In latest ad, businesses claim help from Lujan Grisham

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ALBUQUERQUE, NM (KRQE) — Local businesses take center stage in Democratic governor candidate Lujan Grisham’s latest campaign ad. In it, several business owners praise the help they say they have received from the governor’s actions. One of those owners even tells viewers not to believe the “attacks” of Republican opponent Mark Ronchetti.

So what programs are these entrepreneurs talking about? And what role did Lujan Grisham play in providing help? To give you the context you need, KRQE News 13 examines the governor candidates’ political ads in the run-up to Election Day over the coming months to help you get the full story.

Pandemic aid

Lujan Grisham’s ad begins by introducing four business owners who talk about help the governor has provided during her tenure. About five seconds after the ad, Kelly Brewer of Organic Books says: “[Governor Lujan Grisham] helped us during the pandemic.” Organic Books is an Albuquerque bookstore that opened in November 2018.

According to Delaney Corcoran, a spokesperson for Lujan Grisham’s campaign, the aid Brewer refers to comes from House Bill 1, passed in 2020. The bill, among other things, earmarked $100 million for subsidies to some New Mexico companies.

The bill allowed the state financial authority to give grants of up to $50,000 to New Mexico-owned companies to help recover from the pandemic. The financial authority confirmed with KRQE News 13 that Organic Books has indeed received funding from the program. Of course, they weren’t the only company to receive money.

Many of those receiving grants were service companies. In all, nearly $26 million went to foodservice-related businesses, according to data from the Finance Authority. More than 1,000 such companies received a grant, and the average grant value was over $21,700. Most of the rest of the money went to a range of other businesses in the state.

The exact economic toll the pandemic has taken on New Mexico’s operations—particularly the restaurant industry—has been a hotly debated topic of late. Depending on whose numbers you’re looking at, the situation can vary wildly.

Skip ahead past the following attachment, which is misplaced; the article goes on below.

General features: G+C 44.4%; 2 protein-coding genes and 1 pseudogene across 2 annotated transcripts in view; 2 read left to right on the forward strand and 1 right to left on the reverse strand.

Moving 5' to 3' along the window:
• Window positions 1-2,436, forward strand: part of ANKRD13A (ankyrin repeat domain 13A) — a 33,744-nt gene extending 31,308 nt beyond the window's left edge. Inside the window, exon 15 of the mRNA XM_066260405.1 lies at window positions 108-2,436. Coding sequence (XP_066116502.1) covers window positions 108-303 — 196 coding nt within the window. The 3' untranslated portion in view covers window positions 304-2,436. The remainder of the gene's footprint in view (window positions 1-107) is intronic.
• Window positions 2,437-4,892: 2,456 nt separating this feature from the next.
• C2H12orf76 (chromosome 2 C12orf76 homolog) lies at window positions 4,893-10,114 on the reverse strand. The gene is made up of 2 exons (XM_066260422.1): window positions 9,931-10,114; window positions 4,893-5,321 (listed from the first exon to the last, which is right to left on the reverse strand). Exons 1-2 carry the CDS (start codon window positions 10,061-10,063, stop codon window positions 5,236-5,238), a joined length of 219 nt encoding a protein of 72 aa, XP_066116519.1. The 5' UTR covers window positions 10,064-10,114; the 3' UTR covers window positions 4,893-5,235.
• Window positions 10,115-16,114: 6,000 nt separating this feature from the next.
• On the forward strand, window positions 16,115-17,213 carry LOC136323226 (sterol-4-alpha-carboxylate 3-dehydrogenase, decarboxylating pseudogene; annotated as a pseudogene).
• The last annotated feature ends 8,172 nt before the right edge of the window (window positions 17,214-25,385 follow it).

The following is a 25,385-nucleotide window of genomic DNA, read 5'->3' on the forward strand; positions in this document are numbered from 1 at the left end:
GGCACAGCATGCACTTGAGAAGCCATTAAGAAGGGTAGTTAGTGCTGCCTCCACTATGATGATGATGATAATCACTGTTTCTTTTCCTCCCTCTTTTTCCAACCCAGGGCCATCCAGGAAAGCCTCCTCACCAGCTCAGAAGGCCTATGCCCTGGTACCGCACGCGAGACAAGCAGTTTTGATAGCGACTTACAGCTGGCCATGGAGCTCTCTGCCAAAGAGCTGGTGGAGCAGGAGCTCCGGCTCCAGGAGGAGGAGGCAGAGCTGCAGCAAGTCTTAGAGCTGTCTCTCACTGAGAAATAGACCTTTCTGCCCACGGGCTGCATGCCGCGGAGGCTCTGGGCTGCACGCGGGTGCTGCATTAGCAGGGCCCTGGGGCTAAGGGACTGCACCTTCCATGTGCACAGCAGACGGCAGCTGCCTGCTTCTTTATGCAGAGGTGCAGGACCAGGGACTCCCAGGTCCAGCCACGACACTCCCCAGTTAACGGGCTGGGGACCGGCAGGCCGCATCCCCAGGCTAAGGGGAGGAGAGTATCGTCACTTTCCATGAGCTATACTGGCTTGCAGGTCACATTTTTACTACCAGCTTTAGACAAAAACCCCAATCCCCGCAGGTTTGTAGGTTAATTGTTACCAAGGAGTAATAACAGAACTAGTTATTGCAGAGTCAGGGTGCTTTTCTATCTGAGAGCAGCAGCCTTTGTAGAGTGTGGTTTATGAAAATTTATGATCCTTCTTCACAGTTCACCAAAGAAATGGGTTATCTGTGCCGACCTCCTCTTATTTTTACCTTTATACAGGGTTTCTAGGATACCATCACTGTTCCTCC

Just over a month ago, the New Mexico Restaurant Association said restaurant employment fell by more than 20,000 workers after the pandemic and the state has lost more than 1,000 restaurants to the pandemic. But data from the U.S. Bureau of Labor Statistics shows that New Mexico has gained about 80 restaurants since the end of 2019.

Hardly anyone denies that the pandemic was hard on New Mexico businesses, but just how hard and whose fault that is is up for debate, depending on what stats you rely on. The facts are: Restrictions imposed during the pandemic were tough on most businesses, but at the same time, many businesses in the state received financial aid through state-sponsored and federally sponsored grant and loan programs.

Relief Checks

As Lujan Grisham’s ad goes on, Cutbow Coffee’s Paul Gallegos mentions that the governor has issued workers’ relief checks. Gallegos is referring to the tax refund payments that the state sent out this year.

Those payments were approved by the state legislature in April this year and are using record-high profits from oil and gas exploration to put some extra cash in the hands of New Mexicans. But Lujan Grisham can’t take all the credit for the idea.

Before New Mexico lawmakers worked out the rebates, politicians across the US considered giving the public stimulus checks to help with rising prices. And of course, capable, it wasn’t just Lujan Grisham who brought the idea to fruition. The first proposal for the bill was presented by the Democratic leadership of the legislature, and Republicans such as Representative Jim Townsend (R-Chaves, Eddy and Otero) also considered giving money back to New Mexicans. “We should consider returning a significant portion of this tax money to New Mexicans, as many other energy-producing states like Alaska do,” Townsend said in April.